Virginia Woolf: Those ruffians, the Gods, shan't have it all their own way
Anne Morrow Lindbergh: The first days of grief are not the worst

The reason for this weblog. Helen Hayes, Ralph Waldo Emerson, Clifton Fadiman, Delmore Schwartz, Shakespeare, and the Exeter poet

It is reassuring to have a hoard... of good thoughts well expressed, stashed away in one's head for those crises that must come to every life.

We rely upon the poets, the philosophers, and the playwrights to articulate what most of us can only feel, in joy or sorrow. They illuminate the thought for which we only grope, they give us the strength and balm we cannot find within ourselves. Whenever I find my courage wavering I rush to them. They give me the wisdom of acceptance, the will and resilience to push on. They enable me to see that I am not alone, that others have known similar problems. I'm so grateful for this inheritance, this legacy-- this gift of joy-- that makes me feel as rich as Croesus and enables me to say with Emerson:

"I am the owner of the sphere,
of the seven stars and of the solar year,
of Caesar's hand, and Plato's brain,
of Lord Christ's heart, and Shakespeare's strain."

Delmore Schwartz has said: "Only the past is immortal."  To which Clifton Fadiman in his essay 'In Praise of Quotation'  has added: "But its immortality is not unconditional. It cannot be kept alive solely by scholars and professional intellectuals. It must be kept alive by you and me. All mankind is but a carrier, and part of our precious burden consists of things that have been said perfectly. To repeat them, appositely and not too frequently, is to add to the general stock of knowledge and pleasure. Indeed it is a kind of good citizenship, for we are all citizens of History, a country whose continually threatened borders we must at any time be prepared to defend."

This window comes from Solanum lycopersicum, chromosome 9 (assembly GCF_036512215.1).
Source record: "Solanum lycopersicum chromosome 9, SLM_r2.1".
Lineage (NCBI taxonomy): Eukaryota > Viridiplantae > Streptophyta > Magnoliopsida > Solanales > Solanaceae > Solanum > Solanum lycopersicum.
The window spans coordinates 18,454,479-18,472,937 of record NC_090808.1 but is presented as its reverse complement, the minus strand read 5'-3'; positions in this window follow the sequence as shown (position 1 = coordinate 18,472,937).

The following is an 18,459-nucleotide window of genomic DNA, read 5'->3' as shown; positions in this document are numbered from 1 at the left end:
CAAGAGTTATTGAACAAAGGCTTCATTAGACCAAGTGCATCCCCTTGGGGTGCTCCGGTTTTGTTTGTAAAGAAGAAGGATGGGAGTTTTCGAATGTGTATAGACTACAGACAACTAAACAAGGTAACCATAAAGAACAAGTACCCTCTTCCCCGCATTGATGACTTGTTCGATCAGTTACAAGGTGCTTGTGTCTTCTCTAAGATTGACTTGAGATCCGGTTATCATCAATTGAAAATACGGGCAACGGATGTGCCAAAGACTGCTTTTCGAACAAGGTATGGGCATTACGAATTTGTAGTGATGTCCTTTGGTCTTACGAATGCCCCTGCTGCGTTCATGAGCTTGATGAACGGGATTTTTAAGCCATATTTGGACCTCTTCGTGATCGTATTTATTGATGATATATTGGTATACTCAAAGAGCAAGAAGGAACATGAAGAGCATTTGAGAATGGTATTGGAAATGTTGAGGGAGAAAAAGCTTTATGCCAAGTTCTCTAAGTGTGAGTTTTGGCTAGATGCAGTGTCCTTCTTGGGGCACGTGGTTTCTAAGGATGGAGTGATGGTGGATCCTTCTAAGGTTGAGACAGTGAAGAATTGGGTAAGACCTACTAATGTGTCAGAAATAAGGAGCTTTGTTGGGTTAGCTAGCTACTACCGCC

--Helen Hayes (1900-1993), in her autobiography A Gift of Joy (pub. 1965)

Long ago a Saxon wrote these verses which say much the same thing:

Less doth yearning trouble him who knoweth many songs, or with his hands can touch the harp...

            --From the Maxims I, Exeter Book (written down probably in the 10th century, from earlier texts), tr. J.R.R. Tolkien

Longað þonne þy læs þe him con leoþa worn,
oþþe mid hondum con hearpan gretan...


Give sorrow words; the grief that does not speak
whispers the o'er-fraught heart and bids it break.

        --Shakespeare (1564-1616)


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